• State Road 60 Freeway Upgrade: 6 miles (9.7 km), SR 60 is a busy, retail-loaded west–east route in Clearwater. Legions of tourists from the north and east use it as their primary route to Clearwater Beach and due to its high traffic, it was proposed to be upgraded to a freeway. Local merchants and residents were against this upgrade, and instead SR 60 instead was widened, and an arterial bypass of downtown Clearwater was constructed. The freeway was dropped from records in May 1975.
  • Sunset Point Freeway: 7.2 miles (11.6 km), The Sunset Point Freeway was never seriously considered, with the upgrading of SR 60 to a freeway being favored at the time, although traffic studies in the early 1970s indicated that Drew Street, a major west–east road in downtown Clearwater, would need a reliever freeway route by 1990. The Sunset Point freeway never made it to the design or planning stage.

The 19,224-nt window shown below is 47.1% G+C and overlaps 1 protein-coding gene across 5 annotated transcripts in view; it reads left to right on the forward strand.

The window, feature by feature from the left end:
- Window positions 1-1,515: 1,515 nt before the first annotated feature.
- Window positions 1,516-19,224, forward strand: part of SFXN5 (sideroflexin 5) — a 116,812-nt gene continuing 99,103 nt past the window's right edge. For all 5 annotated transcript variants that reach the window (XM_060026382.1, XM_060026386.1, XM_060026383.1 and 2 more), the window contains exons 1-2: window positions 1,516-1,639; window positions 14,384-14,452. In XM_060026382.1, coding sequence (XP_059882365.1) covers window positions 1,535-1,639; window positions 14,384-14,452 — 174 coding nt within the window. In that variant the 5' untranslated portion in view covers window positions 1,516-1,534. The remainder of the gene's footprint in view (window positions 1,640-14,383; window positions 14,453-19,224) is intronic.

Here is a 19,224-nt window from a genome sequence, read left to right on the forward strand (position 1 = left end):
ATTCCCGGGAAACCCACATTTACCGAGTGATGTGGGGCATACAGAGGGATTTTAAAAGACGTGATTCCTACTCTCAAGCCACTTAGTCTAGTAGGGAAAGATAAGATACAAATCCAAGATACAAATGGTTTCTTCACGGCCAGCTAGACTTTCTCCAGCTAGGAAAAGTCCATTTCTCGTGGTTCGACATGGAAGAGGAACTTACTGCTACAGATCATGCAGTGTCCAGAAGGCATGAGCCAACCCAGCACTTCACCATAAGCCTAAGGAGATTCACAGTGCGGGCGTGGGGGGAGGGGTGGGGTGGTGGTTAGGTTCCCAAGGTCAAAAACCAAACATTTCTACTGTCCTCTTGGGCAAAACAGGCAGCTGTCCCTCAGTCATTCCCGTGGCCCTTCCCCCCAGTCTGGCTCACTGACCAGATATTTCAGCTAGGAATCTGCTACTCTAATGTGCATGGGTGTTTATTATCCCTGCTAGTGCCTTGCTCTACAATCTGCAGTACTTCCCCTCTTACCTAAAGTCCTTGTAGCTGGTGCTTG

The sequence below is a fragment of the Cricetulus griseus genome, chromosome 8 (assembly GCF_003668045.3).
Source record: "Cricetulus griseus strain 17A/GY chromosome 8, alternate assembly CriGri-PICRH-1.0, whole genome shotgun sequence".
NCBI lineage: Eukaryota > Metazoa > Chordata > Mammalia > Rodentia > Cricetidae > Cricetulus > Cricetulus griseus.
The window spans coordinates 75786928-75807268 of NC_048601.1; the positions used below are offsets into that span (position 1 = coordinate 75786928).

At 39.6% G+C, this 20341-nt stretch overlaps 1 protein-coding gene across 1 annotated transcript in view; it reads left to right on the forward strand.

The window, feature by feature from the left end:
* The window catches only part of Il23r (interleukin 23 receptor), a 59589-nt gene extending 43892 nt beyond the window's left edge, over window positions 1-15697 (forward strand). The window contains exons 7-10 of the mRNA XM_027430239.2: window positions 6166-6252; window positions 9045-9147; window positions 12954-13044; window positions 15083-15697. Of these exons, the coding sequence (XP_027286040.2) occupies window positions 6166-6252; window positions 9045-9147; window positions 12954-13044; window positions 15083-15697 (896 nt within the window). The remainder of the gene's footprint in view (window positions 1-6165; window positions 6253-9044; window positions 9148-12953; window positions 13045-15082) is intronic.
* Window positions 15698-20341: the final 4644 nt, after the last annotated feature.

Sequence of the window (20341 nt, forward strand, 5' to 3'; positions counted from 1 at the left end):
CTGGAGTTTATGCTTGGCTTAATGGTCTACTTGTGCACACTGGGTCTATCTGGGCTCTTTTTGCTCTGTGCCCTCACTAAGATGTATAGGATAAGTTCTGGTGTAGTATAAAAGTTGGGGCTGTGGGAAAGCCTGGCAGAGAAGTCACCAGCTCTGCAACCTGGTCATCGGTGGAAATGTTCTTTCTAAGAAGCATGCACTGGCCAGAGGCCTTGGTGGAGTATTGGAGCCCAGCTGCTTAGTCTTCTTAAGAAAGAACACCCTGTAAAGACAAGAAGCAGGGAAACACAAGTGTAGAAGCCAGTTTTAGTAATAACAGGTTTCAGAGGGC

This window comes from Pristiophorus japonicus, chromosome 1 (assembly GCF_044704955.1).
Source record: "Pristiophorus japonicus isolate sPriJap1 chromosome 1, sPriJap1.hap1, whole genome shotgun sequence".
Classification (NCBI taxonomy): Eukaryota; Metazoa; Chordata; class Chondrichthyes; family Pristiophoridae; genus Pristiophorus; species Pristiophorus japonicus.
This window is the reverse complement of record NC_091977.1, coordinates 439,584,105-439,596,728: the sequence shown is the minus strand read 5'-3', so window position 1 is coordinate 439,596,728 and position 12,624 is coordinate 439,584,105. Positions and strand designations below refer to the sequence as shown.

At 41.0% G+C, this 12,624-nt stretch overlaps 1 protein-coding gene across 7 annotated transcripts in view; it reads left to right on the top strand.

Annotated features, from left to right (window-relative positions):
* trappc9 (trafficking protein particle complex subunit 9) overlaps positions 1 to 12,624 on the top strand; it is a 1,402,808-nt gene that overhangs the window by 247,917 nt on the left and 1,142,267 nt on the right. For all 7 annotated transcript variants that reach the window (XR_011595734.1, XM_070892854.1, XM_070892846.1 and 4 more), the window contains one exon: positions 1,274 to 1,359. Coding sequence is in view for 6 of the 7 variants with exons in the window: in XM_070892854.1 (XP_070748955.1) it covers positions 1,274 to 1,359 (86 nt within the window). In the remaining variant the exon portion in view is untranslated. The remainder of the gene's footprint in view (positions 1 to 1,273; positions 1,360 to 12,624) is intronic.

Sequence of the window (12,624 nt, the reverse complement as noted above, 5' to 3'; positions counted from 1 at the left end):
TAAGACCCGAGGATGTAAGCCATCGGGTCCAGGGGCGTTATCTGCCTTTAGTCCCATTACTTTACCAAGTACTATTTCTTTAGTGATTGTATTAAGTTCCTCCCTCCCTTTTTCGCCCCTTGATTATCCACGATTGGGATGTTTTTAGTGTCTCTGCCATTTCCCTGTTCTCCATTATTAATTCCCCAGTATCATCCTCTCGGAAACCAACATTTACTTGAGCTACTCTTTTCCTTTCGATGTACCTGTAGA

• Tampa Bay Crosstown Expressway System: This was a system of expressways proposed to span the entire Tampa Bay area, but most of it was eventually cancelled. The Lee Roy Selmon Expressway is the successor of the South Crosstown Expressway.